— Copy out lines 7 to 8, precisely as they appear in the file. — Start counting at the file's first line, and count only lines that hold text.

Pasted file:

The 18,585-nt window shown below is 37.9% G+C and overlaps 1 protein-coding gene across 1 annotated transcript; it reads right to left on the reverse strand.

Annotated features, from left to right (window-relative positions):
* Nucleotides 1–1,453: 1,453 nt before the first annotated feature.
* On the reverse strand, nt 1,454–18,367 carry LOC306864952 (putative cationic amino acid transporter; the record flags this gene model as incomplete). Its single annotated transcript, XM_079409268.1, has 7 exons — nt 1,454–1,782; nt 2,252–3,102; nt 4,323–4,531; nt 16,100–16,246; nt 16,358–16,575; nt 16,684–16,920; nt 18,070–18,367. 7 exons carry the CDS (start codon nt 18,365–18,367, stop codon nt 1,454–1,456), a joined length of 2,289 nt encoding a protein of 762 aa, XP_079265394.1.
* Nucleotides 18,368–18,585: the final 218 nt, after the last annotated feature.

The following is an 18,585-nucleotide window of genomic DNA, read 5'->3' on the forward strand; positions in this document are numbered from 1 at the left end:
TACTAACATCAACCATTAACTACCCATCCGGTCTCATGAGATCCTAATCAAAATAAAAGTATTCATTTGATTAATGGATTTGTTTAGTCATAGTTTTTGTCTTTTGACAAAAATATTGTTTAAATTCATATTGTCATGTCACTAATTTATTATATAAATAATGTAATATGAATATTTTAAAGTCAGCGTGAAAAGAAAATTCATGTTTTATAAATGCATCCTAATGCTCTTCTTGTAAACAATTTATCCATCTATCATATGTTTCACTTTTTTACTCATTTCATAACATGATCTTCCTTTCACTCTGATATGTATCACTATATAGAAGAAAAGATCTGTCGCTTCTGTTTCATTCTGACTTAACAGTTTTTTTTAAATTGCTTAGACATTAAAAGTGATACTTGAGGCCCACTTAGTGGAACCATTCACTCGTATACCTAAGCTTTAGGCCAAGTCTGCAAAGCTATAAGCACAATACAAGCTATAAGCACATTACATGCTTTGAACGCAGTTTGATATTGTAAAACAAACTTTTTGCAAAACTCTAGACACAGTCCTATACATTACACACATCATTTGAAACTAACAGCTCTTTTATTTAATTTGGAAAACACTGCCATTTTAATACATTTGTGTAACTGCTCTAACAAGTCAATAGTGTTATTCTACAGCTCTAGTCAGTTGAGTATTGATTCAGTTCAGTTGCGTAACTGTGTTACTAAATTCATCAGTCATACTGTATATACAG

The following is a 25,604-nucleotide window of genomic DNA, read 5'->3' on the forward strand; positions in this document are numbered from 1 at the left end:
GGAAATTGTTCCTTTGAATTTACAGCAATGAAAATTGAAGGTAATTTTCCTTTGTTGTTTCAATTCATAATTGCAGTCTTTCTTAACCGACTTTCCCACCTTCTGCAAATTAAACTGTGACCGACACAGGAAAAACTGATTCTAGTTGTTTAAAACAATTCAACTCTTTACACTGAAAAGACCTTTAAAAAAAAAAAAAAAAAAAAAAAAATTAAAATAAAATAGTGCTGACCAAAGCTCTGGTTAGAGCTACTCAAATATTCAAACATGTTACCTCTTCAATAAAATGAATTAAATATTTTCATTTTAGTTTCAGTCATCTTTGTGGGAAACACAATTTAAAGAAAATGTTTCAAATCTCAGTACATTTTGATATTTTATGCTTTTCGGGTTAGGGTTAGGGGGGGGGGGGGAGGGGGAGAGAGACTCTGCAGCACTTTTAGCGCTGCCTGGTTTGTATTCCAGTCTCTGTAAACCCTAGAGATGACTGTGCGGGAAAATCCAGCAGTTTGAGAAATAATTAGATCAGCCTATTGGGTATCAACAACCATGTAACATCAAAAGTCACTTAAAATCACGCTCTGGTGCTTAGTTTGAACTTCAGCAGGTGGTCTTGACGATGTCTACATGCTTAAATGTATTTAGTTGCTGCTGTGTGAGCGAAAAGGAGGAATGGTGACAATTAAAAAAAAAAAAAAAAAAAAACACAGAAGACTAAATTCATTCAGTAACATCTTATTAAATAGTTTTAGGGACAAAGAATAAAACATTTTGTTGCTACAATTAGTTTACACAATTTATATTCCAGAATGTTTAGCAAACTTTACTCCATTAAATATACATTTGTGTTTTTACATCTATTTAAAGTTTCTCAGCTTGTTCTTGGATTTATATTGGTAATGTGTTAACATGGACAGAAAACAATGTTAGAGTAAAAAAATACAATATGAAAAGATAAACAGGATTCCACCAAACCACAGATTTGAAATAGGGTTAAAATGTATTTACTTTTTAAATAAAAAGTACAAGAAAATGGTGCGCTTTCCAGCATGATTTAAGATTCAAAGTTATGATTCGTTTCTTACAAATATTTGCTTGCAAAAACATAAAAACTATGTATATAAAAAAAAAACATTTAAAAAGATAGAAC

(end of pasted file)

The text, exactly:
TACTAACATCAACCATTAACTACCCATCCGGTCTCATGAGATCCTAATCAAAATAAAAGTATTCATTTGATTAATGGATTTGTTTAGTCATAGTTTTTGTCTTTTGACAAAAATATTGTTTAAATTCATATTGTCATGTCACTAATTTATTATATAAATAATGTAATATGAATATTTTAAAGTCAGCGTGAAAAGAAAATTCATGTTTTATAAATGCATCCTAATGCTCTTCTTGTAAACAATTTATCCATCTATCATATGTTTCACTTTTTTACTCATTTCATAACATGATCTTCCTTTCACTCTGATATGTATCACTATATAGAAGAAAAGATCTGTCGCTTCTGTTTCATTCTGACTTAACAGTTTTTTTTAAATTGCTTAGACATTAAAAGTGATACTTGAGGCCCACTTAGTGGAACCATTCACTCGTATACCTAAGCTTTAGGCCAAGTCTGCAAAGCTATAAGCACAATACAAGCTATAAGCACATTACATGCTTTGAACGCAGTTTGATATTGTAAAACAAACTTTTTGCAAAACTCTAGACACAGTCCTATACATTACACACATCATTTGAAACTAACAGCTCTTTTATTTAATTTGGAAAACACTGCCATTTTAATACATTTGTGTAACTGCTCTAACAAGTCAATAGTGTTATTCTACAGCTCTAGTCAGTTGAGTATTGATTCAGTTCAGTTGCGTAACTGTGTTACTAAATTCATCAGTCATACTGTATATACAG

The following is a 25,604-nucleotide window of genomic DNA, read 5'->3' on the forward strand; positions in this document are numbered from 1 at the left end: